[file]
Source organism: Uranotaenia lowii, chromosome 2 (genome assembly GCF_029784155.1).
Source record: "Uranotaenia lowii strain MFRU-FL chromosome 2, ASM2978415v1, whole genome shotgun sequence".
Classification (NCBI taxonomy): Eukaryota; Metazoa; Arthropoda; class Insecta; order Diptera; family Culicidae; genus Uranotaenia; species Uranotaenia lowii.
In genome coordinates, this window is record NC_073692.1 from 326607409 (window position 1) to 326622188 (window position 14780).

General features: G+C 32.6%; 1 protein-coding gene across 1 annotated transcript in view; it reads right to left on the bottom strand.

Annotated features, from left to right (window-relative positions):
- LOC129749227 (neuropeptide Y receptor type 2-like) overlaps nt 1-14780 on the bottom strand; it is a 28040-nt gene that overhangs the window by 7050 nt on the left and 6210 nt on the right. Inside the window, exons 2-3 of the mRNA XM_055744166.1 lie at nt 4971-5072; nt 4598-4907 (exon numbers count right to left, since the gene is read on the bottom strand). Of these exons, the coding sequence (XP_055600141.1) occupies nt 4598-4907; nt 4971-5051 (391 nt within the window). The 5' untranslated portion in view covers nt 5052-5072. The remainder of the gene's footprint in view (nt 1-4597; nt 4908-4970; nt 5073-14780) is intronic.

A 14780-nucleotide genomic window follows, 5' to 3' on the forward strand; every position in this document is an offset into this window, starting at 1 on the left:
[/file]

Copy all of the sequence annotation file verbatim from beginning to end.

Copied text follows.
Source organism: Uranotaenia lowii, chromosome 2 (genome assembly GCF_029784155.1).
Source record: "Uranotaenia lowii strain MFRU-FL chromosome 2, ASM2978415v1, whole genome shotgun sequence".
Classification (NCBI taxonomy): Eukaryota; Metazoa; Arthropoda; class Insecta; order Diptera; family Culicidae; genus Uranotaenia; species Uranotaenia lowii.
In genome coordinates, this window is record NC_073692.1 from 326607409 (window position 1) to 326622188 (window position 14780).

General features: G+C 32.6%; 1 protein-coding gene across 1 annotated transcript in view; it reads right to left on the bottom strand.

Annotated features, from left to right (window-relative positions):
- LOC129749227 (neuropeptide Y receptor type 2-like) overlaps nt 1-14780 on the bottom strand; it is a 28040-nt gene that overhangs the window by 7050 nt on the left and 6210 nt on the right. Inside the window, exons 2-3 of the mRNA XM_055744166.1 lie at nt 4971-5072; nt 4598-4907 (exon numbers count right to left, since the gene is read on the bottom strand). Of these exons, the coding sequence (XP_055600141.1) occupies nt 4598-4907; nt 4971-5051 (391 nt within the window). The 5' untranslated portion in view covers nt 5052-5072. The remainder of the gene's footprint in view (nt 1-4597; nt 4908-4970; nt 5073-14780) is intronic.

A 14780-nucleotide genomic window follows, 5' to 3' on the forward strand; every position in this document is an offset into this window, starting at 1 on the left: